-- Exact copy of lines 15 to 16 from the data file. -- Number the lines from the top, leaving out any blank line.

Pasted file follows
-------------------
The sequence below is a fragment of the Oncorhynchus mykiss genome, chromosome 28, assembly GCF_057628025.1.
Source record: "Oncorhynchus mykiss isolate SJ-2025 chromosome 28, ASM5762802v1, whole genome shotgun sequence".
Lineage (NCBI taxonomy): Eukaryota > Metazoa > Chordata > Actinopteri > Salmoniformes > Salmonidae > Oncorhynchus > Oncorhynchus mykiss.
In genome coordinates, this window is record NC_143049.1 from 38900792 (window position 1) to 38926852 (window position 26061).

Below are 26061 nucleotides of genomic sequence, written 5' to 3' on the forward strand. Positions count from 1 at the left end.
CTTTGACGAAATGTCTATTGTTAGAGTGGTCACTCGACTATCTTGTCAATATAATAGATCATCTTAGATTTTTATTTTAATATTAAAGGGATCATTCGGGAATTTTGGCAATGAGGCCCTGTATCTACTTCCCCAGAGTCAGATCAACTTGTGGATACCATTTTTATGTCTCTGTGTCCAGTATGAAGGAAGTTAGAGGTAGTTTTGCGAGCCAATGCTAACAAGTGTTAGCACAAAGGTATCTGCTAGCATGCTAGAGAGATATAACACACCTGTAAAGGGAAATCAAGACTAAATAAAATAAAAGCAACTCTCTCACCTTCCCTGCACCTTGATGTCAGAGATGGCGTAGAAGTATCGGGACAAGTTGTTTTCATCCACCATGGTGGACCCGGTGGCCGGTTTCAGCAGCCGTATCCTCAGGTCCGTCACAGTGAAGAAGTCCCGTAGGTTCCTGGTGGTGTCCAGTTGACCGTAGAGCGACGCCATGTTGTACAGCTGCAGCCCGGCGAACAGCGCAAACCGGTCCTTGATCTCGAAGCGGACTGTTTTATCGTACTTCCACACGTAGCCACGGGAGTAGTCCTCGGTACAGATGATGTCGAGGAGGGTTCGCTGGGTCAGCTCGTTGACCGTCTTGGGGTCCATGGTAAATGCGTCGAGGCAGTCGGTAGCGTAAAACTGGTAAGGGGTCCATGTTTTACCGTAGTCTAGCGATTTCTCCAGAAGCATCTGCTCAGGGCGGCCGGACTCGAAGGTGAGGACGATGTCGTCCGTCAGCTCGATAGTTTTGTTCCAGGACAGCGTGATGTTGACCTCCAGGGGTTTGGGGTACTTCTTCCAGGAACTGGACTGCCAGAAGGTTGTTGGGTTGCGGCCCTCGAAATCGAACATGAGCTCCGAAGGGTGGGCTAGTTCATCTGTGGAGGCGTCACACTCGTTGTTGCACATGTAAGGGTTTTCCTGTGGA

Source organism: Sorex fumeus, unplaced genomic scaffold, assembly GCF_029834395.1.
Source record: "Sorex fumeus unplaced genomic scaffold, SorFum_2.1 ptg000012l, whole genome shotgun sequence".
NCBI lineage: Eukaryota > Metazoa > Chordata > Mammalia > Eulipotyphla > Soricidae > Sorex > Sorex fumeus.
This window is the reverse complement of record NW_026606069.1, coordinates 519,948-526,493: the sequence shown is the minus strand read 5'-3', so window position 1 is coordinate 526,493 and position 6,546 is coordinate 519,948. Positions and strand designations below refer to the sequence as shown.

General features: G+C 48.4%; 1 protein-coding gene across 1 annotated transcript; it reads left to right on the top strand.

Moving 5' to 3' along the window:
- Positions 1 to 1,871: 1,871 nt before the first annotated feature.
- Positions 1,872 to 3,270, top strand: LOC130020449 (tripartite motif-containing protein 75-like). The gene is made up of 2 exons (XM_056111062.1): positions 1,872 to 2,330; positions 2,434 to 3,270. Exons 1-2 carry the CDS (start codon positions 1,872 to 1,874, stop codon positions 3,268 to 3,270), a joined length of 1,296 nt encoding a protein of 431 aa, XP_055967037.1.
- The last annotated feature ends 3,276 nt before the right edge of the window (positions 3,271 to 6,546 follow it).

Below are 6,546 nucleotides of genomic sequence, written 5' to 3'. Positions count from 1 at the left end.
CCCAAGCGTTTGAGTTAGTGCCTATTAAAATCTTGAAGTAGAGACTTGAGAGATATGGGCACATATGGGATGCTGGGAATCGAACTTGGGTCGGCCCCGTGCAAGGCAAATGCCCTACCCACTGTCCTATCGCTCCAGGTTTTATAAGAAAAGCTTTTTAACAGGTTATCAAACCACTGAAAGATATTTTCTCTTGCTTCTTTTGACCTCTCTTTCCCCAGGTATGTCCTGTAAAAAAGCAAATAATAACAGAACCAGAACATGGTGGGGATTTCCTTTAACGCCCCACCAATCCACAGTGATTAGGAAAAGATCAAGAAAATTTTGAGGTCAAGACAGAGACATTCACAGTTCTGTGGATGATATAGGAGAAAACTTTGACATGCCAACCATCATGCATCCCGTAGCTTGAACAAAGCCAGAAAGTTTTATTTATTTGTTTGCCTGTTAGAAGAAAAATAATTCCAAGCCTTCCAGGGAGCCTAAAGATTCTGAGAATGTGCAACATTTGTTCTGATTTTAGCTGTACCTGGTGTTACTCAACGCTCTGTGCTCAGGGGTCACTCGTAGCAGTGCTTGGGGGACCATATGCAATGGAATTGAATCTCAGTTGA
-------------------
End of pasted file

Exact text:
- The last annotated feature ends 3,276 nt before the right edge of the window (positions 3,271 to 6,546 follow it).

Below are 6,546 nucleotides of genomic sequence, written 5' to 3'. Positions count from 1 at the left end.